Being in a cabin near the anchor is a particular issue when sailing on an itinerary with a lot of “tender ports” — ports where the ship anchors offshore and the crew “tenders” passengers to land via small boats (in recent years, some lines have taken to calling these “water shuttles”). It’s less of an issue if your ship will be docking for most of its port calls (not that the docking process doesn’t come with its own set of noises).
Cabins anywhere close to the bow
Anchor noise issues aside, the big reason you might want to steer clear of the front of a ship is that you’ll likely feel the motion of the waves more distinctly. The front of a ship can be the most uncomfortable place to be in big waves.
This is because the front of a ship pitches a lot more in waves than the center of a ship or even the back.
Think of the teeter-totter you played on as a kid. Every ship has an equilibrium point around its center (often skewed a bit to the back) that, just like the equilibrium point of a teeter-totter, moves the least as the ship bobs up and down in the waves. The closer to the front that you go, the more you are extending out on the teeter-totter, and the more you’ll feel the motion.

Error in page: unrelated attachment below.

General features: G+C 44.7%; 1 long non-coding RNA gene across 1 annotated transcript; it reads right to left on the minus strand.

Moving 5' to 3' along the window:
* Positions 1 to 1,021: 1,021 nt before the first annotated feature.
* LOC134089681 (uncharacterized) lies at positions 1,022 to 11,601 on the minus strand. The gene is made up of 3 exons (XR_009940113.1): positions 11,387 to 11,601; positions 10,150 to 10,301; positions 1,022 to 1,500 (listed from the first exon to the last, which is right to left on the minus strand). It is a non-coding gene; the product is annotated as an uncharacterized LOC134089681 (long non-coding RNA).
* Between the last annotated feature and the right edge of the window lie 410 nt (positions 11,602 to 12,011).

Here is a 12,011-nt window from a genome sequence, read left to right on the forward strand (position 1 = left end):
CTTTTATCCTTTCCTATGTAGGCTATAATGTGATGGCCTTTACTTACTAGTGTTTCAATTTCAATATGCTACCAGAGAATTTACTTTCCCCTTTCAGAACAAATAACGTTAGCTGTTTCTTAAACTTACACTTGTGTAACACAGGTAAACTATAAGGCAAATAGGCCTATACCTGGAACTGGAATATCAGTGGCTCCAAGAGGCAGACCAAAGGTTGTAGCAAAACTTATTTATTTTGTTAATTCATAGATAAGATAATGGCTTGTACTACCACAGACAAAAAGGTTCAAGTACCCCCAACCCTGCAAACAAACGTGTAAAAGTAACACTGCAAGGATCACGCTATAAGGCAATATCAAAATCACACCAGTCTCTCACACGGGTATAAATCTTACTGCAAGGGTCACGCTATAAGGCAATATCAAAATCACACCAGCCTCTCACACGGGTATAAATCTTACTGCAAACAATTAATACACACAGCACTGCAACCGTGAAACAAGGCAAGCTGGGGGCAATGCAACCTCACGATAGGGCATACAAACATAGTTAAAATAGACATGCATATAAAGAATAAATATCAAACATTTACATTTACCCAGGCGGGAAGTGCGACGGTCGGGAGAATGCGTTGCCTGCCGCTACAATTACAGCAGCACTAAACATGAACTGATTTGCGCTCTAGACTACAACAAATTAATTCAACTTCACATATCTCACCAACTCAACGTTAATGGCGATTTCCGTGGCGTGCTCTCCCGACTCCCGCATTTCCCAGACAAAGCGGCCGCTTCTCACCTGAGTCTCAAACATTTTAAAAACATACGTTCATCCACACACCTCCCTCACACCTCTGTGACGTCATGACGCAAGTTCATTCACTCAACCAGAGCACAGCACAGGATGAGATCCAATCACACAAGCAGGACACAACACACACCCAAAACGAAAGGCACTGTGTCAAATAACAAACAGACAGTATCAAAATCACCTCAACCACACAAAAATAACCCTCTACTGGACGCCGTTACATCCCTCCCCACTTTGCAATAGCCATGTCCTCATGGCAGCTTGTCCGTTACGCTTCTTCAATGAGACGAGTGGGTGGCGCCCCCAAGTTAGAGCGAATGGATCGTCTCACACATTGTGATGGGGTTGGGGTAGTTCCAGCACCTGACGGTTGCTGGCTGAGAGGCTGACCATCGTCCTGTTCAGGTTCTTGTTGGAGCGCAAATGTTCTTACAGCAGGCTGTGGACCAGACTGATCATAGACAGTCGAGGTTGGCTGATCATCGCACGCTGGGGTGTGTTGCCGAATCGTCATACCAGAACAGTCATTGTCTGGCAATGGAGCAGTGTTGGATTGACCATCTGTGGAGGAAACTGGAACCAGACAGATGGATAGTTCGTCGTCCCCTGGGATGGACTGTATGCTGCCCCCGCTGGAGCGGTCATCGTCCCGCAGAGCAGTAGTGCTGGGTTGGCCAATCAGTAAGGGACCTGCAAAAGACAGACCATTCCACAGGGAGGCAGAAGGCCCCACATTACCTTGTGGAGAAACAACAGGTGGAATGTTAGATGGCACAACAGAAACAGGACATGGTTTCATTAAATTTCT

This is more of an issue on certain ships, and in some parts of the world, than others. If you’re on a giant megaship in the relatively calm Caribbean (and there isn’t a tropical storm blowing nearby), you might barely feel the movement of the ocean in any cabin, no matter where it’s located. But if you’re on a smaller vessel in rougher seas, it can be an issue.